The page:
Arnold Wesker, a British playwright who came to prominence in the late 1950s and early ‘60s as one of Royal Court Theatre writers who shook up the staid English theater scene, died April 12. He was 83.
Mr. Wesker was associated with the “angry young men” movement in English playwriting and was a contemporary of such writers as John Osborne, Harold Pinter and Edward Bond. Like the better-known Osborne, his first plays were staged at the Royal Court, which, under the direction of George Devine, became a hotbed of dramatic innovation and controversy.
His plays often dealt with the lives of working-class people and trafficked in matters of political struggle and self-determination, inspired by his Communist Jewish upbringing. He was perhaps best known for his play Chips With Everything, which was inspired by his own experiences in the Royal Air Force—one of only two of his works to reach the Broadway stage—and the so-called “Wesker Trilogy,” a trio of kitchen-sink plays including Chicken Soup With Barley (1958), Roots (1959) and I’m Talking About Jerusalem (1960). He won the Evening Standard Theatre Award for Most Promising Playwright in 1959.
Mr. Wesker was an activist playwright. He was an active member of the Committee of 100, a British anti-war group that practiced civil disobedience, and was jailed in 1961 for his part in its campaign of mass nonviolent resistance to nuclear weapons.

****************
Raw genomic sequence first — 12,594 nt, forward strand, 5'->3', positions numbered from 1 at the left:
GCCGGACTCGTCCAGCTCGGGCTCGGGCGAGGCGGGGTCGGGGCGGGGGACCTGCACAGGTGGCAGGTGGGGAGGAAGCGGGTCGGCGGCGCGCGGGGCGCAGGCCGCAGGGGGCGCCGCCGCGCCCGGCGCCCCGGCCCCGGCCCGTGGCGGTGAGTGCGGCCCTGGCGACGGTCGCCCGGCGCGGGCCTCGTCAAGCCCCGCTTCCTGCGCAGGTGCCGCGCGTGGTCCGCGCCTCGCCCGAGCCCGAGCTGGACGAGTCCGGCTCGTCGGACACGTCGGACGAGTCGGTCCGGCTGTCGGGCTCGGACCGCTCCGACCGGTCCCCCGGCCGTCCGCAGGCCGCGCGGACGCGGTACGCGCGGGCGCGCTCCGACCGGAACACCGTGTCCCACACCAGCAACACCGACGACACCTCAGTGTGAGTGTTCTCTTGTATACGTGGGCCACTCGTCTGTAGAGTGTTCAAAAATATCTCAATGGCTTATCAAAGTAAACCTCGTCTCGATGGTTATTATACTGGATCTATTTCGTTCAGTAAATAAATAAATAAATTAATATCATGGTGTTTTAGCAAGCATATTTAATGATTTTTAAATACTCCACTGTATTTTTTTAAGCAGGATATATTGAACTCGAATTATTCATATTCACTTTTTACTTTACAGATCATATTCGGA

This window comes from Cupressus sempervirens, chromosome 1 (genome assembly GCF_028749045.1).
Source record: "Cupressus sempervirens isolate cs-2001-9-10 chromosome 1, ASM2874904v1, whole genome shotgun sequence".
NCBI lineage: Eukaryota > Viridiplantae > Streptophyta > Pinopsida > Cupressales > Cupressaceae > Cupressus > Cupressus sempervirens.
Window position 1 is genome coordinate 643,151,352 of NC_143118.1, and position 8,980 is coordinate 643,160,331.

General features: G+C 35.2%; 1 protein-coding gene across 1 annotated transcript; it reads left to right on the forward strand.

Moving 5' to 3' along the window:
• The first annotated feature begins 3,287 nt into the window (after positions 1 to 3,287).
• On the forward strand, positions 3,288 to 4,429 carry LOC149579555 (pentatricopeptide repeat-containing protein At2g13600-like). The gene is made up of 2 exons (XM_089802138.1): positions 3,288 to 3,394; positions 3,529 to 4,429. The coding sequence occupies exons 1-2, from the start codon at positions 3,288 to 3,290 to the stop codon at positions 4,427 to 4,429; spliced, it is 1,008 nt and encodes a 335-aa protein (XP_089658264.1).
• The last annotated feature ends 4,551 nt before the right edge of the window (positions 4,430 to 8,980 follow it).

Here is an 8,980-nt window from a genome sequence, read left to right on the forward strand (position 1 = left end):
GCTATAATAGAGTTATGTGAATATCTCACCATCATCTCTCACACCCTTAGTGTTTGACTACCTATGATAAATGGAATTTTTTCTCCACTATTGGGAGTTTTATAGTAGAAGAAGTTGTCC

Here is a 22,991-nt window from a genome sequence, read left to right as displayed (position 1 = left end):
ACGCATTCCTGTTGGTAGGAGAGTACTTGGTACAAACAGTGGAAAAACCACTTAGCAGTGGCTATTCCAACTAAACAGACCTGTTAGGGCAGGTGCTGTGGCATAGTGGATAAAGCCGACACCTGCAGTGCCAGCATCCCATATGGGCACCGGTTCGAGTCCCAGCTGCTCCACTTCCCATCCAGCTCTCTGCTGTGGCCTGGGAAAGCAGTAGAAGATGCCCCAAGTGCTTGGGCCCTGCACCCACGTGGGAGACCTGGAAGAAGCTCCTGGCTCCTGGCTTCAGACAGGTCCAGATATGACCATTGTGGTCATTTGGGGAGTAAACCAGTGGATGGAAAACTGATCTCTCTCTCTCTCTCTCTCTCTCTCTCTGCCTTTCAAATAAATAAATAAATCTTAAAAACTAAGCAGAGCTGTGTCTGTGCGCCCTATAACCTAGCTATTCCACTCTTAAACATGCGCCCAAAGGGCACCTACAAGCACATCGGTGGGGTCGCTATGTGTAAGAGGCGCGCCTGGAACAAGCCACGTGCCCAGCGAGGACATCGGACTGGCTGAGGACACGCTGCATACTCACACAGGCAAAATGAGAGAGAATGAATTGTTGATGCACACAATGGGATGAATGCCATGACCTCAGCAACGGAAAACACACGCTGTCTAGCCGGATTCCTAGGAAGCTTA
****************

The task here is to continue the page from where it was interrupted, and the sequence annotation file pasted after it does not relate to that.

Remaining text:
His plays Roots, The Kitchen and The Four Seasons reached Off-Broadway in the 1960s. Chips With Everything ran on Broadway for three months in 1963 and 1964.
The Merchant, his adaptation of the story of Shylock, was an occasion of notoriety and drama in 1977 when its star, Zero Mostel, died between pre-Broadway tryouts in Philadelphia and the New York debut. Mr. Wesker later wrote a book about the fraught experience called The Birth of Shylock and the Death of Zero Mostel. By the late ’70s, his works had fallen out of favor, and none of his newer works achieved the fame and acclaim of his first plays.
He continued to write, nonetheless. His other plays included The Nottingham Captain, Four Seasons, The Friends, The Old Ones, The Journalist, The Wedding Feast, Phoenix, Caritas, Words on the Wind, Breakfast, and Yardsale. His frequent director was John Dexter.
An all around man of letters, in addition to 50 plays, he published several volumes of short stories, essays, journalism and poetry. In 2005, he published his first novel, Honey, which drew on the characters from his play Roots.
Though proud of his prolific output, he was never quite satisfied. “Like most writers,” he said in 2002, “I fear dying before I write that one masterpiece for which I'll be remembered, yet I look at the long row of published work that I keep before me on my desk and I think, not bad, Wesker, not bad.”
He is survived by two sons, Lindsay and Daniel, from his married to Doreen Bicker, and a daughter, Elsa, with journalist Disa Hastad.